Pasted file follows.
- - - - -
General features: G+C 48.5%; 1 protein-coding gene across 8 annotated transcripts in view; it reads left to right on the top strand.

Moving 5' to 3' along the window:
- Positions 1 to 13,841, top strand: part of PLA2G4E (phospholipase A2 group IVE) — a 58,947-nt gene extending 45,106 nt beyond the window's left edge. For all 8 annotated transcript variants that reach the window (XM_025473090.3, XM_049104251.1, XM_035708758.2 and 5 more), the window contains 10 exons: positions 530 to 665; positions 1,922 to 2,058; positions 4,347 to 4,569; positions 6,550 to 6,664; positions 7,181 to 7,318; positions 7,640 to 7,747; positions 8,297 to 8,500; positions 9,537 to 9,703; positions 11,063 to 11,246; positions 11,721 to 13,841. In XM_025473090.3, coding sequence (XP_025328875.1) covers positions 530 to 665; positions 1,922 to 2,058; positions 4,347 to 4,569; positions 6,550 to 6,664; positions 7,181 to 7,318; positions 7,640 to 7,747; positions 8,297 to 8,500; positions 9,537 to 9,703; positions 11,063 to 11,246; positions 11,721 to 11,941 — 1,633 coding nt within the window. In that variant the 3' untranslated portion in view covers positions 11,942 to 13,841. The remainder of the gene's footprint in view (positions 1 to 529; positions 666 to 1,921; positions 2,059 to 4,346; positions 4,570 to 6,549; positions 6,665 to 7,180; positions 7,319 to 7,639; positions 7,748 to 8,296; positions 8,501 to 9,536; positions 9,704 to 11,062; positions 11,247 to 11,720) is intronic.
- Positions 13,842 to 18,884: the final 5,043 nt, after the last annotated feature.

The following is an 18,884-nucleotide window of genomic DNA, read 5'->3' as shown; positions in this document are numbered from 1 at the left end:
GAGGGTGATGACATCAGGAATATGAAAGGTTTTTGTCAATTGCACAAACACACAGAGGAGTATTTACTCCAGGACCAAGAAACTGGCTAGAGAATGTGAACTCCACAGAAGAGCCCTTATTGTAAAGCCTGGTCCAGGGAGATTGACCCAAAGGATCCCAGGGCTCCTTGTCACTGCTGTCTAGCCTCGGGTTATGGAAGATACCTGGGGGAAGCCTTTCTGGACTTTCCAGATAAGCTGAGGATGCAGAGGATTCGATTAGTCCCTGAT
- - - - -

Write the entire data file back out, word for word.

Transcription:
General features: G+C 48.5%; 1 protein-coding gene across 8 annotated transcripts in view; it reads left to right on the top strand.

Moving 5' to 3' along the window:
- Positions 1 to 13,841, top strand: part of PLA2G4E (phospholipase A2 group IVE) — a 58,947-nt gene extending 45,106 nt beyond the window's left edge. For all 8 annotated transcript variants that reach the window (XM_025473090.3, XM_049104251.1, XM_035708758.2 and 5 more), the window contains 10 exons: positions 530 to 665; positions 1,922 to 2,058; positions 4,347 to 4,569; positions 6,550 to 6,664; positions 7,181 to 7,318; positions 7,640 to 7,747; positions 8,297 to 8,500; positions 9,537 to 9,703; positions 11,063 to 11,246; positions 11,721 to 13,841. In XM_025473090.3, coding sequence (XP_025328875.1) covers positions 530 to 665; positions 1,922 to 2,058; positions 4,347 to 4,569; positions 6,550 to 6,664; positions 7,181 to 7,318; positions 7,640 to 7,747; positions 8,297 to 8,500; positions 9,537 to 9,703; positions 11,063 to 11,246; positions 11,721 to 11,941 — 1,633 coding nt within the window. In that variant the 3' untranslated portion in view covers positions 11,942 to 13,841. The remainder of the gene's footprint in view (positions 1 to 529; positions 666 to 1,921; positions 2,059 to 4,346; positions 4,570 to 6,549; positions 6,665 to 7,180; positions 7,319 to 7,639; positions 7,748 to 8,296; positions 8,501 to 9,536; positions 9,704 to 11,062; positions 11,247 to 11,720) is intronic.
- Positions 13,842 to 18,884: the final 5,043 nt, after the last annotated feature.

The following is an 18,884-nucleotide window of genomic DNA, read 5'->3' as shown; positions in this document are numbered from 1 at the left end:
GAGGGTGATGACATCAGGAATATGAAAGGTTTTTGTCAATTGCACAAACACACAGAGGAGTATTTACTCCAGGACCAAGAAACTGGCTAGAGAATGTGAACTCCACAGAAGAGCCCTTATTGTAAAGCCTGGTCCAGGGAGATTGACCCAAAGGATCCCAGGGCTCCTTGTCACTGCTGTCTAGCCTCGGGTTATGGAAGATACCTGGGGGAAGCCTTTCTGGACTTTCCAGATAAGCTGAGGATGCAGAGGATTCGATTAGTCCCTGAT